And so it might have remained had Bernard – spurred on by an impressive £2,000 turnover in their first year and the opening of their first shop, in South Kensington – not acquired the kind of sophisticated equipment needed to print the intricate feminine florals with which the couple made their name. As a young woman Laura had worked as a secretary in the handicrafts department of the WI, loving the idea of patchwork, but bemoaning the dearth of small florals and tiny stripes. Here was her chance to produce her own range. She described many of her designs as coming from 'my own special world of fruitful flowers, mythical animals and small geo-figurations’. Victorian end-papers provided a rich source of ideas, and often random finds – a detail from a Minton floor tile, or a fragment of broken china – inspired a print.

Archive adverts and designs from 1970 to the early 1980s

Right up to her untimely death in 1985 Ashley was a private woman, unshowy and homely, with a lifelong love for Wales, where she was born and spent a great deal of time with Bernard and their four children. She was a charitable and maternal employer, and would often serve up apple crumble and custard to her staff at design meetings. Despite this homespun image, she was driven and commercially astute: when she died the business had a turnover well in excess of £100 million and more than 200 shops around the world, and employed more than 4,000 people. With the successful launch of a Home Furnishings Room Planner and catalogue in the late 1970s, Ashley revolutionised interior design for the ordinary shopper. She replaced the limp parsimony of the preceding years with swaggy, billowing decadence.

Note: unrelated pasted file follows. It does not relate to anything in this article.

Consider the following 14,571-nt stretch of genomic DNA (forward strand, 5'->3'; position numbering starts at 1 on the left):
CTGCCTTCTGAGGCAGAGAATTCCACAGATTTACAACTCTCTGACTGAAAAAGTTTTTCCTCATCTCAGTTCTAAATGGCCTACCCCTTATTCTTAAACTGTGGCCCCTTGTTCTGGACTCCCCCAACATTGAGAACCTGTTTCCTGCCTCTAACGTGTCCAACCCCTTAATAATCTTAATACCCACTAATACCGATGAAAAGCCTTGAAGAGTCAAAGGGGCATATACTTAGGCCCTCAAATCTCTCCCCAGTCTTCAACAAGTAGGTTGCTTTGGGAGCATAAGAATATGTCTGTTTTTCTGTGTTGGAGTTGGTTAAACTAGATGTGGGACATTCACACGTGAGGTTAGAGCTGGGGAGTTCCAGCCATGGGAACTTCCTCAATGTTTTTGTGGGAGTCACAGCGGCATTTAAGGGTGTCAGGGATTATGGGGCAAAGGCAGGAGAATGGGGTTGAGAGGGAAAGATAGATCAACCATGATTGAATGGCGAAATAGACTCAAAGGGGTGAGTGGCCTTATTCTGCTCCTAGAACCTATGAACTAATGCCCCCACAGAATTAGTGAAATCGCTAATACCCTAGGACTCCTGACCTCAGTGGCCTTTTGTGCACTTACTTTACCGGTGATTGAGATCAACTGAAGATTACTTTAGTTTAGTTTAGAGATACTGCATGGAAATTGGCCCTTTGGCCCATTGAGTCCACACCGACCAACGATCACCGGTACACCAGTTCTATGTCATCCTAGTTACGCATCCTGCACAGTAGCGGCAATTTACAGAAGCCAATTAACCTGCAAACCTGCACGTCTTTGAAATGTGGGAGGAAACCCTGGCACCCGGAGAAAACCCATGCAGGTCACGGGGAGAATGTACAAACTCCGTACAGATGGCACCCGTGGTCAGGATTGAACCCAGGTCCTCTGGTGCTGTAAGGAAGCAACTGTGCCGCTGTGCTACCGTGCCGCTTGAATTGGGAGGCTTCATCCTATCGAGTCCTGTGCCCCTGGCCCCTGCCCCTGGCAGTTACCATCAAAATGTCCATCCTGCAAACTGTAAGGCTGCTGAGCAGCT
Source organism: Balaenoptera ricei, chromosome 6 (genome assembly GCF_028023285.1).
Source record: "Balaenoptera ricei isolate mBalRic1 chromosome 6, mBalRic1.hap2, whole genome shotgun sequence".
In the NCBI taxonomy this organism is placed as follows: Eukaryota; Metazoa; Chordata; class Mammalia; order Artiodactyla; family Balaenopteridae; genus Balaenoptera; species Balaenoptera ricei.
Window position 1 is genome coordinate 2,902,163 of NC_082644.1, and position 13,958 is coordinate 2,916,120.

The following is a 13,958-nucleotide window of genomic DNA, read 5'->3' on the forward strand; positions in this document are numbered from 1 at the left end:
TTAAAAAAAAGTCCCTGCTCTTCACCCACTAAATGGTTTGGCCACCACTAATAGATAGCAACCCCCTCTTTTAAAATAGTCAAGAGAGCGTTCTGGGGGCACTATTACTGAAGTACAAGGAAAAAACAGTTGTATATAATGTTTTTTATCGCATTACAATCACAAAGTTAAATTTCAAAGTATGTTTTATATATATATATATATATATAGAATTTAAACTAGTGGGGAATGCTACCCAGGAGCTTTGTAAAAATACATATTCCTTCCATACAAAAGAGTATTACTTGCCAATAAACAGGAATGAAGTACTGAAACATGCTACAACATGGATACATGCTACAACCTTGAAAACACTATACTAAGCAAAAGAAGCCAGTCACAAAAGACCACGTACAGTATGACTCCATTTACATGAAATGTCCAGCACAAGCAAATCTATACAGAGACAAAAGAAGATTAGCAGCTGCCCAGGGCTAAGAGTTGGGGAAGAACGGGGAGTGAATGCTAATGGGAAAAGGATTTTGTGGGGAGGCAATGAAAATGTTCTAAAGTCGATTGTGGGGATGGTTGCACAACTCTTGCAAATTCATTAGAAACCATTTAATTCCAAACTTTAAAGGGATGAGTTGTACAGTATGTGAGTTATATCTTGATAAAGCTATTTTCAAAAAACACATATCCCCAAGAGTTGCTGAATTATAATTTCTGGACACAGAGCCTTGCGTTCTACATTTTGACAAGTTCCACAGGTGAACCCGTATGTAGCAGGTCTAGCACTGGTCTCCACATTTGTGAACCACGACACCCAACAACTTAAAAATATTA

Who knew curtains could require so much extra kit? Swags, tiebacks, pencil pleats, pelmets with fringing and matchy-matchy trim. Distressed gold finials, anyone? Ashley introduced curtain porn to the high street and, boy, were we grateful. After several decades of embracing the chintz-slip-cover and bolster-cushion excess endorsed by Ashley, I now like to think I have moved on to things more minimal and pared-down. And yet I seem unable fully to banish Ashley’s presence from my life. We bought our current house off a woman who had worked for an interiors magazine in the 1960s and 1970s and had been an enthusiastic champion of Ashley’s work. So it was hardly surprising to find, at our first viewing, that virtually every wall was covered in prints ranging from mildly noisy to downright deafening. We recoiled, mimed violent trajectory vomiting and resolved to redecorate immediately. Ten years on, just one room – my study – remains in its original state. Far from finding the mad riot of pink climbing roses disturbing and inconducive to normal neural functioning, I have come to regard it as strangely calm and comforting. If wombs were subject to interior design makeovers, this is surely what they’d wear on their walls.

I thought I was over Ashley, but she is all over my room, so clearly I’m not as sprig-purged as I thought I was.

'Laura Ashley’ (Frances Lincoln, £35), by Martin Wood, published on 10 September, is available from Telegraph Books (0844 871 1515; at £31 plus £1.25 p&p